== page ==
A genial guide to American literature from the bestselling author of How to Read Literature Like a Professor (2003) and How to Read Novels Like a Professor (2008).
Call this one How to Read the American Myth Like a Professor. For his 25 selections, Foster (English/Univ. of Michigan, Flint) gravitates toward texts that bolster the folksier conception of Americans: rough-hewn, individualistic, fun-loving but concerned about family, full of prejudices but generally assimilating. Those familiar themes are underscored by the familiar books included here: The Autobiography of Benjamin Franklin, Leaves of Grass, The Adventures of Huckleberry Finn and The Adventures of Augie March are sacred texts of freewheeling independence; Walden and My Antonia are praise songs to nature and the heartland; Go Down, Moses, On the Road and The Crying of Lot 49 showcase the wildness of American experimentalism. Foster doesn’t mean to simplify these texts: In the better essays, he reveals Melville’s complicated moral territory and the politics that pushed John Dos Passos’ epic U.S.A. trilogy out of favor. When the author dedicates himself to close reading, as he does in chapters on Faulkner and Robert Frost, he unlocks plenty of insights. But with roughly 10 pages devoted to each classic, Foster is forced to generalize about the importance of each, making for bromides and upbeat interpretations. For instance, when he says a key message of The Grapes of Wrath is that “people can be generous and supportive and decent and even civic-minded when the profit motive is absent,” he’s not wrong, but he’s softening a novel that throws hard elbows at the profit motive. Many readers will wish they had a high-school English teacher as cheery and engaged as Foster, but that doesn’t make his choices feel any less outdated. He includes The Last of the Mohicans even though he admits that it’s a slog, and the most recent book on the list, Louise Erdrich’s Love Medicine, was published more than 25 yeas ago.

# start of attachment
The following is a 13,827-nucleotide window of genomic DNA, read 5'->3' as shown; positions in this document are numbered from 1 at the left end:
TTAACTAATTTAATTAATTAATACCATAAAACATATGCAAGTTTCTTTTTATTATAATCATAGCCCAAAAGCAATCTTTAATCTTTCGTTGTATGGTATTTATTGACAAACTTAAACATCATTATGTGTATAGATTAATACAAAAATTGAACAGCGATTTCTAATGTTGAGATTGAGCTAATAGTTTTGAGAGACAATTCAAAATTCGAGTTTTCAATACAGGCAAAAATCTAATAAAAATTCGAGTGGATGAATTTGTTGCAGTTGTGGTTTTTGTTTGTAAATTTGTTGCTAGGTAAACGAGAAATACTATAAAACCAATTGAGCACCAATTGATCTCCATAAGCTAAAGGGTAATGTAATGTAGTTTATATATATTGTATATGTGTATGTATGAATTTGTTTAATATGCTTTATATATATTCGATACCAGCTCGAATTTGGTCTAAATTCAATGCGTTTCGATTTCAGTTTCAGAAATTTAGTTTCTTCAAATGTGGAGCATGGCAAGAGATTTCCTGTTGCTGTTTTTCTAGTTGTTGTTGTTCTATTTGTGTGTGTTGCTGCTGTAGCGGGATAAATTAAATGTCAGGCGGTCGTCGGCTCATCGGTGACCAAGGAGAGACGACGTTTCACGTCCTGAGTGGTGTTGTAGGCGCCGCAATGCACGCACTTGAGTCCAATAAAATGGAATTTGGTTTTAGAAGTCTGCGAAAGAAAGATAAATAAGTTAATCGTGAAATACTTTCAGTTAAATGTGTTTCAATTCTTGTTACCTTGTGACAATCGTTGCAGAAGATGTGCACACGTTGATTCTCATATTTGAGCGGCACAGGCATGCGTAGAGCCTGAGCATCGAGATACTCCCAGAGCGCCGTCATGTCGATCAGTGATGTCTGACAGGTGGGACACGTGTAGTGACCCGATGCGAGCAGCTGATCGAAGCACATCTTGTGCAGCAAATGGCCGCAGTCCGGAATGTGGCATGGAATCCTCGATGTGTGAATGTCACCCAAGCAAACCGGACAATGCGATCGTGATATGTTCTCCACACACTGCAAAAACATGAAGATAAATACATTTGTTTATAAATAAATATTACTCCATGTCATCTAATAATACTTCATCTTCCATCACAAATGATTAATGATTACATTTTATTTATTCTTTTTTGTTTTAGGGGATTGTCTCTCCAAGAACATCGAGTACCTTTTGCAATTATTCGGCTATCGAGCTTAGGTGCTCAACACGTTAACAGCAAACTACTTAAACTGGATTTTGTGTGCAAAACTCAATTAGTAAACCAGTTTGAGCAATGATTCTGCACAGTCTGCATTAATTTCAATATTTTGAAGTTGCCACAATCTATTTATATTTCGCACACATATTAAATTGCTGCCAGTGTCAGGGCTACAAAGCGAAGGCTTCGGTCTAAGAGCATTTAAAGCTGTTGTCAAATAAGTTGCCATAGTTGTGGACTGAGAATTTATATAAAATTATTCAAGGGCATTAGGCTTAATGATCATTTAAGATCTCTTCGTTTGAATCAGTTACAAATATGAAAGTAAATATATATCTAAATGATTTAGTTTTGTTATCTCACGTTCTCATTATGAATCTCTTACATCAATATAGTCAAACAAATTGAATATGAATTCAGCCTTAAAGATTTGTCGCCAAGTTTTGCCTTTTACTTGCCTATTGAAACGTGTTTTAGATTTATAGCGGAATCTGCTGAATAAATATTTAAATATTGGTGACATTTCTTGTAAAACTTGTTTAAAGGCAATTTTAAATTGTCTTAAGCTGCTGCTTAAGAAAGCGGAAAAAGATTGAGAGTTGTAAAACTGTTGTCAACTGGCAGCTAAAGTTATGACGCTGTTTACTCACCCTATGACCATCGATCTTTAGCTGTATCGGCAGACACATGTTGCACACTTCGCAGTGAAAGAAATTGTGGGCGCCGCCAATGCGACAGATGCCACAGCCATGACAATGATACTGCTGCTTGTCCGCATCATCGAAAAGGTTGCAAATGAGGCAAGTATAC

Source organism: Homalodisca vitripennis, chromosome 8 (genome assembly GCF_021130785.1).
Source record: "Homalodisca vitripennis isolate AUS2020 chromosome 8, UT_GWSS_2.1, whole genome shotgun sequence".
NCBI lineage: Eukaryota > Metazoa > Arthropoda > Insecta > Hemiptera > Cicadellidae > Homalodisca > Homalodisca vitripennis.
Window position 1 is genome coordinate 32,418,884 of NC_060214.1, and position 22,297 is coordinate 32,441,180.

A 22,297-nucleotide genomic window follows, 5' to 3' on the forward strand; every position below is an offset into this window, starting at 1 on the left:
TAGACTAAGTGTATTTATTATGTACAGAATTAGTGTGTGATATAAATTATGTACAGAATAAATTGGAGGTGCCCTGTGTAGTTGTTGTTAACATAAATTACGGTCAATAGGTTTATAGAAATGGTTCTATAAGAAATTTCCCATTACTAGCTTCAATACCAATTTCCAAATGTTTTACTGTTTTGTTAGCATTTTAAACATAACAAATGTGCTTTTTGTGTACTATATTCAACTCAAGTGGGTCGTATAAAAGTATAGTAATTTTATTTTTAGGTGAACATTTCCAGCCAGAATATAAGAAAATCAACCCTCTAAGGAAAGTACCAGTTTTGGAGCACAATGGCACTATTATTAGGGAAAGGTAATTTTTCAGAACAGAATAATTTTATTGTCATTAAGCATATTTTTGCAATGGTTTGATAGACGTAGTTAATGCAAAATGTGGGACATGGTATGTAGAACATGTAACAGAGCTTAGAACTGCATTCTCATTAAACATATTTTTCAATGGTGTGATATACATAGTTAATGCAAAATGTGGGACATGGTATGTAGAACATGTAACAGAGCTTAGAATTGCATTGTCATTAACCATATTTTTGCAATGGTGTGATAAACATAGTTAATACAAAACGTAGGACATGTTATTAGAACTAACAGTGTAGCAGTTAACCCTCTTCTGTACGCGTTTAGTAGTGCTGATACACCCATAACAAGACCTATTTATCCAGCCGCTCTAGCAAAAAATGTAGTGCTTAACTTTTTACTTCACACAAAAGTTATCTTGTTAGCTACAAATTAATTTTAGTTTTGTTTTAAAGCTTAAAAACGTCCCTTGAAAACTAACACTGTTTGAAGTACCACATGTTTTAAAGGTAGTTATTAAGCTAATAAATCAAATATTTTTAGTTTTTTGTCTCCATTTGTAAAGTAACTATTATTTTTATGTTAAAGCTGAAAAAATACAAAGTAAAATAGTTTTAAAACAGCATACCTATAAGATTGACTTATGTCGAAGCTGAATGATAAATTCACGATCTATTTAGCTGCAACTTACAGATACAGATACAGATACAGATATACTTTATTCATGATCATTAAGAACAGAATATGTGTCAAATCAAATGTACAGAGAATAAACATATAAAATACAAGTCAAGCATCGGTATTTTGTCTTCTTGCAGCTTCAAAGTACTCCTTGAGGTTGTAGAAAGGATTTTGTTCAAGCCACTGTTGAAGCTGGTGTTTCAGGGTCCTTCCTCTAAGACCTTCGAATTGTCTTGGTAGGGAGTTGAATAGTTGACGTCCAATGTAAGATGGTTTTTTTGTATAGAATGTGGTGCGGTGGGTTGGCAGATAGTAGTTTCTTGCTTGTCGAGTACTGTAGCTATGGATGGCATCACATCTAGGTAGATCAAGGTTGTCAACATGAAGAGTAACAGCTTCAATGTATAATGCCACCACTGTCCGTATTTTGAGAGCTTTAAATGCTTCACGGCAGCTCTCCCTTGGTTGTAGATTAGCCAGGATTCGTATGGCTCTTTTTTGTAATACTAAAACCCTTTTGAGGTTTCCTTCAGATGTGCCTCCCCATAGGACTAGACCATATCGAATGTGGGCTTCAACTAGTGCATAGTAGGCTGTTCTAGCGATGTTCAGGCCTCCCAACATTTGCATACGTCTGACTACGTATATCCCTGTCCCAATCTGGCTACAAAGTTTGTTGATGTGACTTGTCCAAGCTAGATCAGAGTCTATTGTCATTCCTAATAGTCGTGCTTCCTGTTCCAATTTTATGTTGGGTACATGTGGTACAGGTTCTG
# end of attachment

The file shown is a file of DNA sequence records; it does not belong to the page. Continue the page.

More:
A too-polite American Lit 101 primer.